"That would be wonderful," Anya said with a bright and easy smile. Her hair fell over her shoulder, then back again as she turned to face him. "Thank you. I'm looking forward to spending time in a real city."
Spike realized he was staring, so he quickly gathered the book up under his arm. "Gonna ring some people up, see if I can get blood tonight. Call me when the food comes."
He planted himself around the corner and rubbed at the bridge of his nose between finger and thumb. The association wasn't going away. Bloody perfect. And to top things off, he could hear the conversation that had started up between old club buddy and his one and only friend. The topic was unsurprising, but that didn't mean it didn't make his mood a fair sight worse.
"What was he like?"
"Oh, a total rebel. Real badass. I didn't want to get into the family ruby mining scene in the Catskills-"
"There are rubies in the Catskills?"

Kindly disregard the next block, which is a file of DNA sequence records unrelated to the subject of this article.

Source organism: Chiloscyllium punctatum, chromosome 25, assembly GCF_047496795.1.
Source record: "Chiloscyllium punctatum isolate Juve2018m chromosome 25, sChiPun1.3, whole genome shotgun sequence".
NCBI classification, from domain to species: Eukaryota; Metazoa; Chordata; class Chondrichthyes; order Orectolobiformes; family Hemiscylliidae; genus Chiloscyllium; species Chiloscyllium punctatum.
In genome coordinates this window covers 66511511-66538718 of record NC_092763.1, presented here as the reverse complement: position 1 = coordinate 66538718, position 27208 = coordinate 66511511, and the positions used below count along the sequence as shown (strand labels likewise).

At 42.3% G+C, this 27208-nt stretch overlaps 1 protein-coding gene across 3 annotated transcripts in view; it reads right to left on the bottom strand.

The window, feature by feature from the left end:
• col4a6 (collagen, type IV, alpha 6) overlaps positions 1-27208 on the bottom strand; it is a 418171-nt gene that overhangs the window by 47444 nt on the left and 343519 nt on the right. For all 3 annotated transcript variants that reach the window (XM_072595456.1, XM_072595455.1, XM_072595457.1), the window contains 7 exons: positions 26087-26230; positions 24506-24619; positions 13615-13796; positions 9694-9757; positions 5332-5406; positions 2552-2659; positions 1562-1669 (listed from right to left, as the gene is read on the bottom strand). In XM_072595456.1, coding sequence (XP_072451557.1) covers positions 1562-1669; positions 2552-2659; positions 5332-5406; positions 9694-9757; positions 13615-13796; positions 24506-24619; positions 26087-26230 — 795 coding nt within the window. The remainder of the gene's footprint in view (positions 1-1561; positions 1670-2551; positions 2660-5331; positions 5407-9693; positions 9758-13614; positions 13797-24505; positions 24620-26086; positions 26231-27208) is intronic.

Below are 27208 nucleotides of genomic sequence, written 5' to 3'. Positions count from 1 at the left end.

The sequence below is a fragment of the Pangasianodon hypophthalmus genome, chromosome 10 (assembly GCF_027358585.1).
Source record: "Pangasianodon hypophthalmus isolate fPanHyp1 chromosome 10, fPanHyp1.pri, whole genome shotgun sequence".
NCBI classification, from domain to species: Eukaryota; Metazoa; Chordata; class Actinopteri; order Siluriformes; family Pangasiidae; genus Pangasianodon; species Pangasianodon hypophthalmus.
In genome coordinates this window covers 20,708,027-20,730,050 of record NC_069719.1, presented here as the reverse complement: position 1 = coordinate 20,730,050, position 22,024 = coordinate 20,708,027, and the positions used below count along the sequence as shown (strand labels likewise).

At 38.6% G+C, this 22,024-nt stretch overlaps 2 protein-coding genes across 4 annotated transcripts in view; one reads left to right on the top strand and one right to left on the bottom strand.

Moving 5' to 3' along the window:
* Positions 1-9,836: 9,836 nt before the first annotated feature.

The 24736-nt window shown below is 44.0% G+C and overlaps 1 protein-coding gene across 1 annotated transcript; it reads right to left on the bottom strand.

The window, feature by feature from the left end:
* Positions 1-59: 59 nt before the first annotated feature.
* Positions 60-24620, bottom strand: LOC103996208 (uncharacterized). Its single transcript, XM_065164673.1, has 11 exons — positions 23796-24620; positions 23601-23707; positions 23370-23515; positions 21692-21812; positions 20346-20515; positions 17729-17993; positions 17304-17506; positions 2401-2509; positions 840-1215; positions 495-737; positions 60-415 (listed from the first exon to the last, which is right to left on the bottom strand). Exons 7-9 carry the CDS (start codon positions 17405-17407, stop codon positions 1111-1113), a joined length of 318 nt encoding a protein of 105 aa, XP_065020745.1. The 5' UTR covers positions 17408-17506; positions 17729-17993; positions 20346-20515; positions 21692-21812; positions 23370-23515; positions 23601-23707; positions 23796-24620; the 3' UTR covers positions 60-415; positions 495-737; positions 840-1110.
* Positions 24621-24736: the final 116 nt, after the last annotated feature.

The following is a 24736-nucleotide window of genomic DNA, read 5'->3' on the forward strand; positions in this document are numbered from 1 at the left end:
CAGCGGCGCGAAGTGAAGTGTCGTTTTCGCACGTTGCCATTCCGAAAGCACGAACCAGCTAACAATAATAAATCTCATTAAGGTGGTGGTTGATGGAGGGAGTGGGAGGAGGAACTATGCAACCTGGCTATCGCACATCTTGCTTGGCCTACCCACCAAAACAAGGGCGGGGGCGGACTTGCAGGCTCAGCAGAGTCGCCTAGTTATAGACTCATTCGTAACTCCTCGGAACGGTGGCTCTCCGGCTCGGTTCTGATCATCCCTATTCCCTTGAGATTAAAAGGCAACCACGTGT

A laugh. "Not that humans know about. So I find my way to another part of the state just in time for this big music festival where we bumped into each other. Little thing called Woodstock, you might have heard about it."
"...oh. O...kay. So he's with this crazy chick in this dress straight out of a Lugosi flick, and she's just outta it. We tracked down the best supplies for me and the hippies who were the furthest gone for him, got into the music, and he basically brought me into the whole rock scene. Man, once you get into that human living, there's no going back to the mountains."
"It's nice that you had fun." Her voice brightened, into intentional humor rather than words so oddly chosen they only seemed funny. "Since that means you're around to give us a room."